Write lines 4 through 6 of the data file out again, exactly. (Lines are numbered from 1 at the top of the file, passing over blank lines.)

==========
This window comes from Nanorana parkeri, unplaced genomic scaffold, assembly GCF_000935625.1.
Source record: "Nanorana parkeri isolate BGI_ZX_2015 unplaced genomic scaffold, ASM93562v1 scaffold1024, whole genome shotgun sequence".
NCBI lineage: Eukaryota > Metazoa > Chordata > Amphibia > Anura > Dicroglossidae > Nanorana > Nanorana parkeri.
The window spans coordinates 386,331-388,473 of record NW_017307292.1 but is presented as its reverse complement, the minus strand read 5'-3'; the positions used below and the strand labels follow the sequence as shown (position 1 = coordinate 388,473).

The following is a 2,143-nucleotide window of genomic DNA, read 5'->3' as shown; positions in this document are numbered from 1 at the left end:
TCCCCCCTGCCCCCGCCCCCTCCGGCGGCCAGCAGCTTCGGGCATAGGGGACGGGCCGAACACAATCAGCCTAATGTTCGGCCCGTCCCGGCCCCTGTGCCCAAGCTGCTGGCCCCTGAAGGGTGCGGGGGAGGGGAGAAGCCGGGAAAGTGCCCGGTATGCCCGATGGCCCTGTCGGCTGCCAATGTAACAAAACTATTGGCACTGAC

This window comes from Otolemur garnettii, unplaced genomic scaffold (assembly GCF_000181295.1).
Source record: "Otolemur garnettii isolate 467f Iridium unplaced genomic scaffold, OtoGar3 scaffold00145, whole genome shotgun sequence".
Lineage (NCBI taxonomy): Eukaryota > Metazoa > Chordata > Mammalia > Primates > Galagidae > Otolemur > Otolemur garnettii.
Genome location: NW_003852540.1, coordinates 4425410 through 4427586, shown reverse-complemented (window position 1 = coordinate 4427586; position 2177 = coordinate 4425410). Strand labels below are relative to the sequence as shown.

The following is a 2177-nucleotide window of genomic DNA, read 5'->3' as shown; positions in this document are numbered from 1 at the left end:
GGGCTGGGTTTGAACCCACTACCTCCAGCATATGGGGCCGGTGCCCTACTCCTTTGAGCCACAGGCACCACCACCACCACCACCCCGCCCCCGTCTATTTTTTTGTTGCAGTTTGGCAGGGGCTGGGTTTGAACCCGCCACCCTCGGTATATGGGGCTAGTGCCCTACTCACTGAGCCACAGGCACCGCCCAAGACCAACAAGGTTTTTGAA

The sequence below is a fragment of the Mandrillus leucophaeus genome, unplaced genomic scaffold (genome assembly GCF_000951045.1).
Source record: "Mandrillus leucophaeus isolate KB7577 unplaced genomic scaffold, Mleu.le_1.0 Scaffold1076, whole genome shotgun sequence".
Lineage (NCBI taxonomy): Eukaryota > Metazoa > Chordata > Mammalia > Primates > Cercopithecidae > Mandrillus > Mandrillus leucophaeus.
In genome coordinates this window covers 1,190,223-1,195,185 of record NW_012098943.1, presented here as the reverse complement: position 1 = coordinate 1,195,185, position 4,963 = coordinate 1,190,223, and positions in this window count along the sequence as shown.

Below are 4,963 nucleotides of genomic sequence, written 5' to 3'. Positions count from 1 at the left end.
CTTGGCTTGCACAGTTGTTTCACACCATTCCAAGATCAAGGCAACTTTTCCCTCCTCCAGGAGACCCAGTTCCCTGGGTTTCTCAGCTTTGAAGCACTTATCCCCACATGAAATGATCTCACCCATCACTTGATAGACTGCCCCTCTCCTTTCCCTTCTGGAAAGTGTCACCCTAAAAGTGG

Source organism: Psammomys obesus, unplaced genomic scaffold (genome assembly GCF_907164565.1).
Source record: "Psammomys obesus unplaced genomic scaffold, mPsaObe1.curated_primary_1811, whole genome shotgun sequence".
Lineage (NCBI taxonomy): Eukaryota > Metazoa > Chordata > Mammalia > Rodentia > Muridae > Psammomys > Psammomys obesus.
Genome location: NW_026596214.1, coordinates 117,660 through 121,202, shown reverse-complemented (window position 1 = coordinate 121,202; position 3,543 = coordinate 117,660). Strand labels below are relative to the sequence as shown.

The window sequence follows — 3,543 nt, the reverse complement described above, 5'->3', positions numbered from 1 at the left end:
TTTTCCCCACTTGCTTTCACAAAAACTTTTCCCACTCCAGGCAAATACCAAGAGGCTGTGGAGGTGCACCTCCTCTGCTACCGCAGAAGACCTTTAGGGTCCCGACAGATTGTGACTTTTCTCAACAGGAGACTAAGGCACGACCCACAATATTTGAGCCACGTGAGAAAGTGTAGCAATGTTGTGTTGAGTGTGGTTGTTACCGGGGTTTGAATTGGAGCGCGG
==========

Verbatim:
The window spans coordinates 386,331-388,473 of record NW_017307292.1 but is presented as its reverse complement, the minus strand read 5'-3'; the positions used below and the strand labels follow the sequence as shown (position 1 = coordinate 388,473).

The following is a 2,143-nucleotide window of genomic DNA, read 5'->3' as shown; positions in this document are numbered from 1 at the left end:
TCCCCCCTGCCCCCGCCCCCTCCGGCGGCCAGCAGCTTCGGGCATAGGGGACGGGCCGAACACAATCAGCCTAATGTTCGGCCCGTCCCGGCCCCTGTGCCCAAGCTGCTGGCCCCTGAAGGGTGCGGGGGAGGGGAGAAGCCGGGAAAGTGCCCGGTATGCCCGATGGCCCTGTCGGCTGCCAATGTAACAAAACTATTGGCACTGAC